The late '90s and early '00s were rap's commercial glory years, a time when every rapper with a distinctive, marketable style managed to cross over in some way or another. (After all, what was Del Tha Funkee Homosapien's collab with Gorillaz but an incredibly unlikely late-career realization of his early commercial potential?) There were plenty of underground artists and crews whose overarching sounds were distinctive (think Def Jux; Anti-Pop Consortium; Rhymesayers). But few rappers were also very distinctive stylists as rappers. But there was one major exception.
MF Doom was in a league of his own. This was true during his time in the group KMD through his re-emergence in the wake of Subroc's death as the metal-faced villain in the late 1990s. Critical attention reached its nexus in 2003, when he released three albums under three different pseudonyms: Madvillainy, King Geedorah, and Viktor Vaughn. They remain three of the most unique-sounding records in hip-hop history, each a variation on the unconventional sound Doom pioneered on 1999's Operation: Doomsday, which built upon a series of solo 12"s.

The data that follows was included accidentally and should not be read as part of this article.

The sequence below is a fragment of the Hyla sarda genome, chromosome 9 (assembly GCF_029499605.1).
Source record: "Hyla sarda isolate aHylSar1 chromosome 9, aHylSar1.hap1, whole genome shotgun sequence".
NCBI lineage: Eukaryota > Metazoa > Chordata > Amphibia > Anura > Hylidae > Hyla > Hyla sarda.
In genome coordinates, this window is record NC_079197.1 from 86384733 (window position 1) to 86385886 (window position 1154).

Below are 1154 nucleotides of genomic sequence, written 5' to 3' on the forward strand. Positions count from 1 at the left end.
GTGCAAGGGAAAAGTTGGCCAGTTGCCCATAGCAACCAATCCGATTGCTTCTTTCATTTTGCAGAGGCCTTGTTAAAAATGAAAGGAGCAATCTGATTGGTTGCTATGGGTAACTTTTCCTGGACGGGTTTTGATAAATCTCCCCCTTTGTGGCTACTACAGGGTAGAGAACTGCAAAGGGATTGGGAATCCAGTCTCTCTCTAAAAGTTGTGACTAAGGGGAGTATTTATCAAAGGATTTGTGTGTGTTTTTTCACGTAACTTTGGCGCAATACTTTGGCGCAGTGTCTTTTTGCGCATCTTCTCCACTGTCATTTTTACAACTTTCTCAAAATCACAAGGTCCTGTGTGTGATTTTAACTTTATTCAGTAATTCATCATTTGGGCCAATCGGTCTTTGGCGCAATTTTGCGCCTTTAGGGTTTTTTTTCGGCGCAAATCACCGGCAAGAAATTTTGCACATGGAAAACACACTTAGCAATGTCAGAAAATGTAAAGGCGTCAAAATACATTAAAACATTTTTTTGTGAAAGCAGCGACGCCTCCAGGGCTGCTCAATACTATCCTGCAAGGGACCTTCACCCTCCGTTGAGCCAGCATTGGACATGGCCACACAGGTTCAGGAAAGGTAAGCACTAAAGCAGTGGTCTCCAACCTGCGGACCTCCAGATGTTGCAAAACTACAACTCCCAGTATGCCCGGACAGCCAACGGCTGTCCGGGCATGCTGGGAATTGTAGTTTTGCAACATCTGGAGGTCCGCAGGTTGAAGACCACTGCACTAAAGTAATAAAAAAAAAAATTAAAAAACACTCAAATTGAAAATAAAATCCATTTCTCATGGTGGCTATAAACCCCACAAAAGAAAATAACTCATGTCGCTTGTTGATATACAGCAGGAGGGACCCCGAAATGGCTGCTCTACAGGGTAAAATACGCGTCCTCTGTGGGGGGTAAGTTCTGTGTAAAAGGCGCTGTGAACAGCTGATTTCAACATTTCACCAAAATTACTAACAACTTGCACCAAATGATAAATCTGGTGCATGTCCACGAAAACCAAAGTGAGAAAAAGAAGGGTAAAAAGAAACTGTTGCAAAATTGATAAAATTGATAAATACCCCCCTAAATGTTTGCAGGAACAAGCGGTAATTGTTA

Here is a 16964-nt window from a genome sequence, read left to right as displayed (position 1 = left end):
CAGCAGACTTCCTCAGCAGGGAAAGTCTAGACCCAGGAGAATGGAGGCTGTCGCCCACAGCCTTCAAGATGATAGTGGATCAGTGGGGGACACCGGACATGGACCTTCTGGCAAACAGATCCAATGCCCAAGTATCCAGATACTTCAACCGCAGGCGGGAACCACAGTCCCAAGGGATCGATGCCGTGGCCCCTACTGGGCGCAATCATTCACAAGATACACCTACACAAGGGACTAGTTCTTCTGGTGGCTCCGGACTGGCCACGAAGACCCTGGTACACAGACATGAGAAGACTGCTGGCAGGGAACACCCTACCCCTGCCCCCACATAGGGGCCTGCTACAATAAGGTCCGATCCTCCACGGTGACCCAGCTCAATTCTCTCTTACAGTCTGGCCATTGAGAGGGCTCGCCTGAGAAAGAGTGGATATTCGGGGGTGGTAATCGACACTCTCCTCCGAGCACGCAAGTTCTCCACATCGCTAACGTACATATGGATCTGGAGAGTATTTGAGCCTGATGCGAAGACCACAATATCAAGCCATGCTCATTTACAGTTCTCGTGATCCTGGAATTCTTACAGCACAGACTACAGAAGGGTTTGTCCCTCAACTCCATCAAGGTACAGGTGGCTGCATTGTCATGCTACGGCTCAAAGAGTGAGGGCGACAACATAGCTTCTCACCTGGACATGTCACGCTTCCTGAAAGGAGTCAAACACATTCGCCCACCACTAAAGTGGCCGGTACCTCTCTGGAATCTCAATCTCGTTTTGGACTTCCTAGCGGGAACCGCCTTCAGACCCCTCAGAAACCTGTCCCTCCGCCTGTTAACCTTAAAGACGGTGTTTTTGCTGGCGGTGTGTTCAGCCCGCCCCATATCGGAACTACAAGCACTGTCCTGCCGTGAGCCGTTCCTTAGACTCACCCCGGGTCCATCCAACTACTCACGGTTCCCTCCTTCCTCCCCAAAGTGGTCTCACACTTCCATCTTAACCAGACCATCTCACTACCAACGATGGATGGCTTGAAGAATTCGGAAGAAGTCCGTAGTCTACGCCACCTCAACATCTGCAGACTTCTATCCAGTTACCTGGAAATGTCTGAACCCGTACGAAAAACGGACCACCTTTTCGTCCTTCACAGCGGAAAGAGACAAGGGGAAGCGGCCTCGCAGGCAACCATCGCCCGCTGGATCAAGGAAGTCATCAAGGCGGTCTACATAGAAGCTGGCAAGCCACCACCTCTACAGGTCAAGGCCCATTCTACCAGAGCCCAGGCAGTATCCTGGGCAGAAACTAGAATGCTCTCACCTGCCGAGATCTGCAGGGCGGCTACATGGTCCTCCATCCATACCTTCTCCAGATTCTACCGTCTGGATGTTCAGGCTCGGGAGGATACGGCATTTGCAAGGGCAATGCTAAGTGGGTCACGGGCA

Of late, the sound Doom brought to the world has had a comeback. Never has that been more evident than in the music of Odd Future. Recently, Earl's Doris had a familiar sound, as Earl's low-key delivery over sparse jazz loops revived a sound reminiscient of Doom's golden era.